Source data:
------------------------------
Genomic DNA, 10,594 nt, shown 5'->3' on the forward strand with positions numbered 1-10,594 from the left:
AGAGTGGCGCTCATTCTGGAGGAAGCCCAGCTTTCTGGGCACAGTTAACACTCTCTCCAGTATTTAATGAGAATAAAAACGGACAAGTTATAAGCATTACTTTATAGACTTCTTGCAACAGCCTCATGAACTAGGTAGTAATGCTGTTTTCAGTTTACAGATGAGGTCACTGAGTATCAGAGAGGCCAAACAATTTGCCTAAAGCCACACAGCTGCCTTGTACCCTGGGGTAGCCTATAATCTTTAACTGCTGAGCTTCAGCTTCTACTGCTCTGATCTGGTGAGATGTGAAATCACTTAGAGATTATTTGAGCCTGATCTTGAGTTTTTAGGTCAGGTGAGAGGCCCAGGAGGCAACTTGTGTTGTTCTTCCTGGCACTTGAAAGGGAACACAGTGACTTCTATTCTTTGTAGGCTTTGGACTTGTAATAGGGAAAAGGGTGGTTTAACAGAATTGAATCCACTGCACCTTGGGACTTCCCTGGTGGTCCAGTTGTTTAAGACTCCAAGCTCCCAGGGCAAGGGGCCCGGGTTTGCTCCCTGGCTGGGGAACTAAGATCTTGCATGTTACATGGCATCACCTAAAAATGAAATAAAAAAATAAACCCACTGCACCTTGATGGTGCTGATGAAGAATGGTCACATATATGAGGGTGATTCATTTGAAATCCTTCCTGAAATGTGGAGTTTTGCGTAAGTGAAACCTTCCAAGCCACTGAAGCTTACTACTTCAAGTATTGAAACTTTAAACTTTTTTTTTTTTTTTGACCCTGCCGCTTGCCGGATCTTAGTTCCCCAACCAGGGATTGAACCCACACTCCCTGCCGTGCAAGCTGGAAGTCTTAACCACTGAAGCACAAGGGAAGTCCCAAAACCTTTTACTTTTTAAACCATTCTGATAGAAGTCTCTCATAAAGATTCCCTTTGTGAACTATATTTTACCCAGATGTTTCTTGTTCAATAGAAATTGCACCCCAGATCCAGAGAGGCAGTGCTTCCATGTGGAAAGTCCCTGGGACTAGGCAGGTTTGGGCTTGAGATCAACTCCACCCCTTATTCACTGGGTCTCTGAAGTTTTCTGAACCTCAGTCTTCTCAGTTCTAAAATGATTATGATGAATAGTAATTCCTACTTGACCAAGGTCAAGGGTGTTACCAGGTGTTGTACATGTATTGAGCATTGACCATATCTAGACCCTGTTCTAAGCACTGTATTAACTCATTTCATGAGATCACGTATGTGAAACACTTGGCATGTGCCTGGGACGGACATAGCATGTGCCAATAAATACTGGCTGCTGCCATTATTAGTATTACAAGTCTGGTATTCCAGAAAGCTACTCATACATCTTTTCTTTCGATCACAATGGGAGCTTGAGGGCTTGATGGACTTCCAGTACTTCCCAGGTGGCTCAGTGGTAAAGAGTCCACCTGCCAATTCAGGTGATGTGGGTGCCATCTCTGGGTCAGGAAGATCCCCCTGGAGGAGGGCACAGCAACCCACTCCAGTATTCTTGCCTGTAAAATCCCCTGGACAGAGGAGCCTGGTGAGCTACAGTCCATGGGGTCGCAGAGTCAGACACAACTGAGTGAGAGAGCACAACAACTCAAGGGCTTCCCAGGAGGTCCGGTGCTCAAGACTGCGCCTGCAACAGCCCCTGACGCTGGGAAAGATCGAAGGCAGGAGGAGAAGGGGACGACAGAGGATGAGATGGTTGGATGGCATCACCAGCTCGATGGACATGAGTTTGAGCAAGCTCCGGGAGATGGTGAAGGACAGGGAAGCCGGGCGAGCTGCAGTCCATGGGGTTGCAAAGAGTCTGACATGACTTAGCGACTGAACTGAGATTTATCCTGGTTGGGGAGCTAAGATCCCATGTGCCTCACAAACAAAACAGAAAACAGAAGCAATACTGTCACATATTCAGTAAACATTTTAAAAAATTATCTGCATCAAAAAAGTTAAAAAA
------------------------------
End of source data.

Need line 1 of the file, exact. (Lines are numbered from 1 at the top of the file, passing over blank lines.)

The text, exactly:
Genomic DNA, 10,594 nt, shown 5'->3' on the forward strand with positions numbered 1-10,594 from the left: